Sin doesn’t make us bad – it makes us dead.
The Bad News
So when someone writes about the person who vandalized businesses in town: “I hope it wasn't a Riverside person. Hate to think people like that live in this town,” the reality is that not only do sinners live in this town, one lives in your clothes every day. And while you may not tear up local restaurants with a baseball bat, you are infected with the same terminal cancer called sin that he is. That’s the bad news. But it’s not the only news. Here’s the good news.
The Good News
Adam was a type of someone else who would come. Just as Adam was the table leader, the chief representative of the human race at creation, there would be another representative who would come one day and begin a new creation. Here’s what the apostle Paul writes: Romans 5:19 For just as through one man’s disobedience the many were made sinners, so also through the one man’s obedience the many will be made righteous.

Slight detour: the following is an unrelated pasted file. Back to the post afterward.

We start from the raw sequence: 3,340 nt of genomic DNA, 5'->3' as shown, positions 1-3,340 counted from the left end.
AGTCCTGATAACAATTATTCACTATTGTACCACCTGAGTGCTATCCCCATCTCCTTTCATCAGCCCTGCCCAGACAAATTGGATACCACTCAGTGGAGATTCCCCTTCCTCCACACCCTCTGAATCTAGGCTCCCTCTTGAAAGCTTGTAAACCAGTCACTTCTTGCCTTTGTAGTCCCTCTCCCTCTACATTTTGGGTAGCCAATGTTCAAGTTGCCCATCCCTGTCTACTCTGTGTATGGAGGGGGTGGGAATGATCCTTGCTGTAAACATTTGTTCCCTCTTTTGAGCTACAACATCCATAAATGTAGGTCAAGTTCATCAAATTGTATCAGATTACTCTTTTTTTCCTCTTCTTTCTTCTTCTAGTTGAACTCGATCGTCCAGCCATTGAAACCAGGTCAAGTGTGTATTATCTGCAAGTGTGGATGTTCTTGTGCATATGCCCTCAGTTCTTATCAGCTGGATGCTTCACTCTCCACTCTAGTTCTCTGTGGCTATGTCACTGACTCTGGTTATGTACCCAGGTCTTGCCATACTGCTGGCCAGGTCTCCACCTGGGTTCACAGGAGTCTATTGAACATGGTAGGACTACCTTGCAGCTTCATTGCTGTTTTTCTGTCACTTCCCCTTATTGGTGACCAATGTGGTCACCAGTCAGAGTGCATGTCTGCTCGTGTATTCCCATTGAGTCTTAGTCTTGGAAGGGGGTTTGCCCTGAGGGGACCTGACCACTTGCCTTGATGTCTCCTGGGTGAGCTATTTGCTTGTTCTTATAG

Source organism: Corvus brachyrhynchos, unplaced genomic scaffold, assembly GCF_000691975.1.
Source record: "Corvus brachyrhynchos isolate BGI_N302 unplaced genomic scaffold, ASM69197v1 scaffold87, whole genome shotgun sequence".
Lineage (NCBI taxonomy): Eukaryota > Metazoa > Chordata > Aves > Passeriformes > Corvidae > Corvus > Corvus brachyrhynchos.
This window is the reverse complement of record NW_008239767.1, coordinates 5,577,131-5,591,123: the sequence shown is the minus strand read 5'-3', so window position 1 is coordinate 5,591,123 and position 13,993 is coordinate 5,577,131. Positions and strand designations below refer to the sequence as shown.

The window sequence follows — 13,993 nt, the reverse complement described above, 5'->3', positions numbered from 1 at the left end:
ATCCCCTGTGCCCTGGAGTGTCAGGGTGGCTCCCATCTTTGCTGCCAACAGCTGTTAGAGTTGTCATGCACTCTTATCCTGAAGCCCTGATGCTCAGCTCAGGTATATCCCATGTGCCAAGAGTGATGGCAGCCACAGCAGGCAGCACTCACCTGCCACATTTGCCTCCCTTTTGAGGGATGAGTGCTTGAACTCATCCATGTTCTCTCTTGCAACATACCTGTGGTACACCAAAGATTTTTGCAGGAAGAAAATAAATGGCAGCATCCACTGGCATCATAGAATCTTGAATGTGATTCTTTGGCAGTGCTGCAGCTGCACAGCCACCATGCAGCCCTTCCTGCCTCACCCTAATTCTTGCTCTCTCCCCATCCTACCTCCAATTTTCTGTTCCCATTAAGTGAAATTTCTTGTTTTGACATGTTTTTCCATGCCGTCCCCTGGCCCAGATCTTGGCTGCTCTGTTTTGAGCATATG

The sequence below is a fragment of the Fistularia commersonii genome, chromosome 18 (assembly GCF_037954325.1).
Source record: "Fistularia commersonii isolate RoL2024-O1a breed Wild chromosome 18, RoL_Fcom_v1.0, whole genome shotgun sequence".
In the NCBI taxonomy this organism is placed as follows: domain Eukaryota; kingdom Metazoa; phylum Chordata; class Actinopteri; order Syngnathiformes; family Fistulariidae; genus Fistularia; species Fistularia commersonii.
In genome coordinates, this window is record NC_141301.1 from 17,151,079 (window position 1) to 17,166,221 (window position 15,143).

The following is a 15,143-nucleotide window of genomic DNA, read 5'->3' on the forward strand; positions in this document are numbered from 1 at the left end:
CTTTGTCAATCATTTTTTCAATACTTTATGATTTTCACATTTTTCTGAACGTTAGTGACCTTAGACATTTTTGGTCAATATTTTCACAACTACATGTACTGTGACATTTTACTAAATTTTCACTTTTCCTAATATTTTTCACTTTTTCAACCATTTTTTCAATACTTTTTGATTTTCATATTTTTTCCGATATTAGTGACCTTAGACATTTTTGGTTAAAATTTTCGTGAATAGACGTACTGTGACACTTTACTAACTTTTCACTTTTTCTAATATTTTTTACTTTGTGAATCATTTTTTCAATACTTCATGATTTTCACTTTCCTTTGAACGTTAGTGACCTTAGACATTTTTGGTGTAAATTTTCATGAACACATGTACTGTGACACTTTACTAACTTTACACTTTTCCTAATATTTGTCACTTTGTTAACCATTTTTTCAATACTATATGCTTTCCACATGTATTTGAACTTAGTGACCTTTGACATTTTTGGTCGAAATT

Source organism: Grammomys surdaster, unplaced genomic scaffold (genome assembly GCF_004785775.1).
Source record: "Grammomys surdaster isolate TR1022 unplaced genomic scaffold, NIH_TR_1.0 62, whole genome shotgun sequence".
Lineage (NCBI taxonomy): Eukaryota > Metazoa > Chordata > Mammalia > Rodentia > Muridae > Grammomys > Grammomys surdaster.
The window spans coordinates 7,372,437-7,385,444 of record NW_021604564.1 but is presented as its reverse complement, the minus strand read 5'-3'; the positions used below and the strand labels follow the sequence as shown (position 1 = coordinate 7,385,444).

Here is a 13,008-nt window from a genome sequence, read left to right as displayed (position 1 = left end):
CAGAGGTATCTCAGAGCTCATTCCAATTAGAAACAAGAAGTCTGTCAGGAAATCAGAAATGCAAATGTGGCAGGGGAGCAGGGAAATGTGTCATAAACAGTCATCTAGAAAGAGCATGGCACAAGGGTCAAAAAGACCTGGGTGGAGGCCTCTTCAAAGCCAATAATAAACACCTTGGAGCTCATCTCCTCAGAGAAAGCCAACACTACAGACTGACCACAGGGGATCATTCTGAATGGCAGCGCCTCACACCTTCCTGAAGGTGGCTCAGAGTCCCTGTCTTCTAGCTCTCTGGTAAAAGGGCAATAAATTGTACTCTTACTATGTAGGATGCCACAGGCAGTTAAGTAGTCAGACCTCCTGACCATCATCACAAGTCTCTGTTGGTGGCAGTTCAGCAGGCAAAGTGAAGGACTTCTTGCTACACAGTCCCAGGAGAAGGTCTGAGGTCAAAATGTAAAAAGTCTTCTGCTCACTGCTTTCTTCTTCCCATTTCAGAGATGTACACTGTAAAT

Where Adam failed to obey God, failed to live up to God’s standards, failed to submit to his wisdom and authority and will, Jesus succeeded all of those. Jesus perfectly obeyed God, perfectly met God’s standards, perfectly submitted to his Father’s wisdom, authority, and his will – even when it meant a brutal, painful death on a cross at the hands of the very people he came to save. The first Adam was put to sleep and a woman, his bride, was fashioned out of his side; On that cross as Jesus died, his side was pierced with a sword, and as his blood flowed out, another woman was created – the Church, his bride, her sins purified, washed, forgiven, and cleansed by his blood.